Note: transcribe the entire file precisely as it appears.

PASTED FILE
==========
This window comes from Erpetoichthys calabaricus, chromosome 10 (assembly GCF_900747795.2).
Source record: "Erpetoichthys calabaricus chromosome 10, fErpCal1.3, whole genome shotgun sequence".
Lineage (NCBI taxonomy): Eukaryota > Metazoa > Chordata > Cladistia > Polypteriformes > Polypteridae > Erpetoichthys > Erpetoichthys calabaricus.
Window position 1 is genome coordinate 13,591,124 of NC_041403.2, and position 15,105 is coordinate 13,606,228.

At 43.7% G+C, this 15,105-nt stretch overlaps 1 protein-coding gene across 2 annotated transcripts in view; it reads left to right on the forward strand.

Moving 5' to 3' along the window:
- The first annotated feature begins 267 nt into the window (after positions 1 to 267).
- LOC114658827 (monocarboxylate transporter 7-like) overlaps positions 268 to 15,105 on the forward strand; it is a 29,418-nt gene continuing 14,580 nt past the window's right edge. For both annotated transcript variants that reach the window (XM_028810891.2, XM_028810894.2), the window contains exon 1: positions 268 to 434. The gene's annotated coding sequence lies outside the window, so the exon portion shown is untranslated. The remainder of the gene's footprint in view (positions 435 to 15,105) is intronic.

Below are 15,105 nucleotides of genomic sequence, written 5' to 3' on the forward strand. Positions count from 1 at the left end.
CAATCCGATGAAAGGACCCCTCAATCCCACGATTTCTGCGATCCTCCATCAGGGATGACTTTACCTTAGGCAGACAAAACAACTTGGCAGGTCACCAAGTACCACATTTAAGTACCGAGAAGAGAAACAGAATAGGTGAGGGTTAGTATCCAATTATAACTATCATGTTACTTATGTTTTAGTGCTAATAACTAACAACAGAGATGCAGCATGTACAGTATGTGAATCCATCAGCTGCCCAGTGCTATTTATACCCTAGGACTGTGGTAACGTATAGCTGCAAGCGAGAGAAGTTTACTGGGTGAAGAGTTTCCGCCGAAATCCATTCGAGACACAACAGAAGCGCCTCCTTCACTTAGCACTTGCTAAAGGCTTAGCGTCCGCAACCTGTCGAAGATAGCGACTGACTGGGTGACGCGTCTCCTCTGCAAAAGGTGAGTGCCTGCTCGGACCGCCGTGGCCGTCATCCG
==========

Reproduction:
This window comes from Erpetoichthys calabaricus, chromosome 10 (assembly GCF_900747795.2).
Source record: "Erpetoichthys calabaricus chromosome 10, fErpCal1.3, whole genome shotgun sequence".
Lineage (NCBI taxonomy): Eukaryota > Metazoa > Chordata > Cladistia > Polypteriformes > Polypteridae > Erpetoichthys > Erpetoichthys calabaricus.
Window position 1 is genome coordinate 13,591,124 of NC_041403.2, and position 15,105 is coordinate 13,606,228.

At 43.7% G+C, this 15,105-nt stretch overlaps 1 protein-coding gene across 2 annotated transcripts in view; it reads left to right on the forward strand.

Moving 5' to 3' along the window:
- The first annotated feature begins 267 nt into the window (after positions 1 to 267).
- LOC114658827 (monocarboxylate transporter 7-like) overlaps positions 268 to 15,105 on the forward strand; it is a 29,418-nt gene continuing 14,580 nt past the window's right edge. For both annotated transcript variants that reach the window (XM_028810891.2, XM_028810894.2), the window contains exon 1: positions 268 to 434. The gene's annotated coding sequence lies outside the window, so the exon portion shown is untranslated. The remainder of the gene's footprint in view (positions 435 to 15,105) is intronic.

Below are 15,105 nucleotides of genomic sequence, written 5' to 3' on the forward strand. Positions count from 1 at the left end.
CAATCCGATGAAAGGACCCCTCAATCCCACGATTTCTGCGATCCTCCATCAGGGATGACTTTACCTTAGGCAGACAAAACAACTTGGCAGGTCACCAAGTACCACATTTAAGTACCGAGAAGAGAAACAGAATAGGTGAGGGTTAGTATCCAATTATAACTATCATGTTACTTATGTTTTAGTGCTAATAACTAACAACAGAGATGCAGCATGTACAGTATGTGAATCCATCAGCTGCCCAGTGCTATTTATACCCTAGGACTGTGGTAACGTATAGCTGCAAGCGAGAGAAGTTTACTGGGTGAAGAGTTTCCGCCGAAATCCATTCGAGACACAACAGAAGCGCCTCCTTCACTTAGCACTTGCTAAAGGCTTAGCGTCCGCAACCTGTCGAAGATAGCGACTGACTGGGTGACGCGTCTCCTCTGCAAAAGGTGAGTGCCTGCTCGGACCGCCGTGGCCGTCATCCG